Showing posts with label interviews. Show all posts
Showing posts with label interviews. Show all posts

Wednesday, May 11, 2022

Tea and Crumpets


Actually, you're not going to get tea OR crumpets, but you can get a nice conversation about The Strange Case of the Ditch Painter and cabbages and kings with the crew at Beyond the Trope 


Monday, February 07, 2022

Lermolieff has his say

 From an interview with "Ivan Lermolieff, Holmes's confederate in The Strange Case of the Dutch Painter:

What is something you want people to know about you?

My name is not Ivan Lermolieff. That’s only a nom de guerre hung on me by Vernet—or can I say Sherlock Holmes? My real name is—oh, perhaps I should stick with Lermolieff. Which is actually an anagram of my mentor’s name. More or less.

For the complete piece, visit Karen's Killer Book Bench--

Friday, February 04, 2022

Interview: Historical Novel Society

A review/ interview with the Historical Novel Society:

"Timothy Miller’s second ‘Strange Case’ novel features a witty amalgamation of Sherlockian investigation with historical oddities. The Strange Case of the Dutch Painter (Seventh Street Books, February 2022) revolves around the suicide of Vincent Van Gogh, and throws up some intriguing perspectives on the era, the painter, and the power of art."

For the entire piece, visit the Historical Novel Society

Tuesday, February 01, 2022

Interview with Nerds that Geek/The Dutch Painter

NTG: Do you think Sherlock Holmes would have good taste in art? Why / why not?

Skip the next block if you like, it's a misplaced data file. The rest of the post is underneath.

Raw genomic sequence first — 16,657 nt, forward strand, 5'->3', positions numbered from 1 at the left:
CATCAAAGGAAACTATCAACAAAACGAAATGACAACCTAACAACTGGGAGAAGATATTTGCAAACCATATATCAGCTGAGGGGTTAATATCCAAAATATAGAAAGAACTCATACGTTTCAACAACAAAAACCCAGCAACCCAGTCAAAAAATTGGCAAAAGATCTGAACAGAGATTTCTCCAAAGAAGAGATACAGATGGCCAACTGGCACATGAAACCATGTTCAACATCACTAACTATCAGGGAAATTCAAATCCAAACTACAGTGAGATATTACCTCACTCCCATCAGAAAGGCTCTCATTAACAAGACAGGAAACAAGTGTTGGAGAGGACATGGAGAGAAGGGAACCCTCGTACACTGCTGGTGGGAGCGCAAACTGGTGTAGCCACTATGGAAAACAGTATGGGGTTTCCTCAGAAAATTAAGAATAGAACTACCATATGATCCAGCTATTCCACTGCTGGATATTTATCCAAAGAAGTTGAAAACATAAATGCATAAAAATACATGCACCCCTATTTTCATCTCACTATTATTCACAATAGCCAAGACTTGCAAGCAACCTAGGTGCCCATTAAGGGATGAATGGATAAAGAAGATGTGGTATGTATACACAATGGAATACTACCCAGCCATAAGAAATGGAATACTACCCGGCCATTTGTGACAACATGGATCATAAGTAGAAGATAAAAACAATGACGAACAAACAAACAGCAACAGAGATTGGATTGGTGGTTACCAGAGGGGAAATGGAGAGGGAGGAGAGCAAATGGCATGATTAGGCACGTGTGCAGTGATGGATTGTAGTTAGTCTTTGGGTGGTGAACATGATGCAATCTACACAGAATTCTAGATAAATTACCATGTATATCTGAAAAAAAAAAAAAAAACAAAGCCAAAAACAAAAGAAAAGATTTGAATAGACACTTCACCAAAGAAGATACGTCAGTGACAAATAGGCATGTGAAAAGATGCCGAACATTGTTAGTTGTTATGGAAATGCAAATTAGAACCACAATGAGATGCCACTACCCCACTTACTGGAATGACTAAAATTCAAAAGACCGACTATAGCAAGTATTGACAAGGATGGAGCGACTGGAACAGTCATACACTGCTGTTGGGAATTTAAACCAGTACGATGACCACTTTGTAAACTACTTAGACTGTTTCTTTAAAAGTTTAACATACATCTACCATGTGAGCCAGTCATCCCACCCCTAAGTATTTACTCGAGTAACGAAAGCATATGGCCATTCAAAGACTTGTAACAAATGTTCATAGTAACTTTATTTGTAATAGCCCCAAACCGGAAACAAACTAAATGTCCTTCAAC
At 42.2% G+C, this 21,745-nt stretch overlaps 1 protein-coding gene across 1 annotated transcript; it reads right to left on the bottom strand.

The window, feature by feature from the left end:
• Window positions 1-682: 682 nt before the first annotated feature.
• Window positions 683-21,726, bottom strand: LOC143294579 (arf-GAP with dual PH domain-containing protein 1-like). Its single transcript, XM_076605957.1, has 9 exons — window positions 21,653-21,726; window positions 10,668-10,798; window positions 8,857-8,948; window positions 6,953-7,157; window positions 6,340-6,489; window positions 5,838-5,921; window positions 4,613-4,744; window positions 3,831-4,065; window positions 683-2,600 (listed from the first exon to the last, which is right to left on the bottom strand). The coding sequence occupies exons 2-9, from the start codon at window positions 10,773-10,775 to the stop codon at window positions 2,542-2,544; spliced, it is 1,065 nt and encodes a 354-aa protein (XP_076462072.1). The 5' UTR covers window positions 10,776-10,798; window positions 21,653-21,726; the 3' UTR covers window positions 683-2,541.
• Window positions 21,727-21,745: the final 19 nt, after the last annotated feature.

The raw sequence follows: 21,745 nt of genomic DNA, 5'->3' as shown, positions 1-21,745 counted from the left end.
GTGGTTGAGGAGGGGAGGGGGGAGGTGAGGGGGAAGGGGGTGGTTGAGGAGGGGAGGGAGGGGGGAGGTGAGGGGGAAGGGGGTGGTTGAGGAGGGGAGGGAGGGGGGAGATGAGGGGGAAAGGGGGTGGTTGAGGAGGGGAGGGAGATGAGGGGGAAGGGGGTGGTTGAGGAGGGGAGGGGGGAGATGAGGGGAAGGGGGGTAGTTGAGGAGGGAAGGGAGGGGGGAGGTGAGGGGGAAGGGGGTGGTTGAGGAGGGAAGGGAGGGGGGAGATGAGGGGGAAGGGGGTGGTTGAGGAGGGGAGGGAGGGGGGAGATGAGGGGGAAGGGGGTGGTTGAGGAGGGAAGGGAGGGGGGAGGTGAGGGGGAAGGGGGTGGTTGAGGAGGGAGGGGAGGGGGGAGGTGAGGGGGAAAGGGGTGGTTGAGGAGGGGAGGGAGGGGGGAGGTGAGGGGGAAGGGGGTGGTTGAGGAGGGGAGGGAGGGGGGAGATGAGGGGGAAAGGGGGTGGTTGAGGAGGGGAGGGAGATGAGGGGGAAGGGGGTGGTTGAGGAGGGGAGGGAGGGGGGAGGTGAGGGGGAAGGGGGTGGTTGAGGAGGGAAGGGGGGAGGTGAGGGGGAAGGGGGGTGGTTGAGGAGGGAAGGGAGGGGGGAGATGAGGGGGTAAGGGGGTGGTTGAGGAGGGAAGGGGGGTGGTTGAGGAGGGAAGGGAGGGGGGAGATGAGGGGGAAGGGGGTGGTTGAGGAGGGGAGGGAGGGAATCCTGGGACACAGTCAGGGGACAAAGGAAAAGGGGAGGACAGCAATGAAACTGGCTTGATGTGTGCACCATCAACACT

Timothy Miller: Watson claimed that he had dreadful taste in art, but then Watson was something of a Philistine himself. But I think Holmes would have been more apt to analyze art, to try to derive clues from it rather than simply enjoy it. I think he would have been more comfortable with abstract art, Kandinsky, for instance, which would have allowed his mind. to release its grip, the same way that improvisation on the violin did.

                 For the full interview on The Strange Case of the Dutch Painter, visit Nerds That Geek.

Tuesday, May 25, 2021

Another Wafer-thin...

                                                                           Would you care for just one more wafer-                                                                                        thin...interview? About all three books?                    Maybe even one more?

Then check out my talk with three ladies named Dark, Stormy, and Night.

Thursday, April 22, 2021

Raiders of the Lost Interview

 I just came across this, which I had almost forgotten about. This was an interview with a site which will remain unnamed, which for reasons unexplained they never published. So, hell--I'll publish it and you can still enjoy it. 

Hello Timothy Miller! As you're a relative newcomer to most readers of historical fiction, please take a few moments to introduce yourself. In particular, tell us about your writing background before you took on your first novel. 
 Well, I took on my first novel the summer after first grade, but I only got as far as ten pages, so perhaps that doesn’t qualify.
      [Note: these were the characters. Weird-O's, they were called.]